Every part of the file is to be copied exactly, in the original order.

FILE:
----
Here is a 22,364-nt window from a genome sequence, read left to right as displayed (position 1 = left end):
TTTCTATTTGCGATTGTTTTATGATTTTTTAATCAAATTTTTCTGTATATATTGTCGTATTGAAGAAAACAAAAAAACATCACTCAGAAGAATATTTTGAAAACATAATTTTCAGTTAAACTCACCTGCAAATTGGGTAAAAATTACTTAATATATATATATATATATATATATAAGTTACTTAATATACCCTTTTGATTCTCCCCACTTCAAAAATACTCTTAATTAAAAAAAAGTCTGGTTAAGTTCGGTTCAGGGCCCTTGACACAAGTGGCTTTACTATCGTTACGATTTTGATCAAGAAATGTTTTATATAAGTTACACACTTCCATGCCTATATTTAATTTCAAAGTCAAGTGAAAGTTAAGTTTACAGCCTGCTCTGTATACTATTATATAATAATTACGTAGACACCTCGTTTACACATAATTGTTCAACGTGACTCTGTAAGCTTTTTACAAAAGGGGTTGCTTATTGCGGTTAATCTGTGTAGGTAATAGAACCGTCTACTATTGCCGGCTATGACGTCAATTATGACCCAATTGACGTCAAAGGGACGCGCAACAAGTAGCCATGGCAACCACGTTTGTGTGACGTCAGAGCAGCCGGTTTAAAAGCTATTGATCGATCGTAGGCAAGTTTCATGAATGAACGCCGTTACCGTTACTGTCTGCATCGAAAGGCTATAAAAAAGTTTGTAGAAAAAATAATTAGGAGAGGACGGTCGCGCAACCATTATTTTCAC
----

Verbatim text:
Here is a 22,364-nt window from a genome sequence, read left to right as displayed (position 1 = left end):
TTTCTATTTGCGATTGTTTTATGATTTTTTAATCAAATTTTTCTGTATATATTGTCGTATTGAAGAAAACAAAAAAACATCACTCAGAAGAATATTTTGAAAACATAATTTTCAGTTAAACTCACCTGCAAATTGGGTAAAAATTACTTAATATATATATATATATATATATATAAGTTACTTAATATACCCTTTTGATTCTCCCCACTTCAAAAATACTCTTAATTAAAAAAAAGTCTGGTTAAGTTCGGTTCAGGGCCCTTGACACAAGTGGCTTTACTATCGTTACGATTTTGATCAAGAAATGTTTTATATAAGTTACACACTTCCATGCCTATATTTAATTTCAAAGTCAAGTGAAAGTTAAGTTTACAGCCTGCTCTGTATACTATTATATAATAATTACGTAGACACCTCGTTTACACATAATTGTTCAACGTGACTCTGTAAGCTTTTTACAAAAGGGGTTGCTTATTGCGGTTAATCTGTGTAGGTAATAGAACCGTCTACTATTGCCGGCTATGACGTCAATTATGACCCAATTGACGTCAAAGGGACGCGCAACAAGTAGCCATGGCAACCACGTTTGTGTGACGTCAGAGCAGCCGGTTTAAAAGCTATTGATCGATCGTAGGCAAGTTTCATGAATGAACGCCGTTACCGTTACTGTCTGCATCGAAAGGCTATAAAAAAGTTTGTAGAAAAAATAATTAGGAGAGGACGGTCGCGCAACCATTATTTTCAC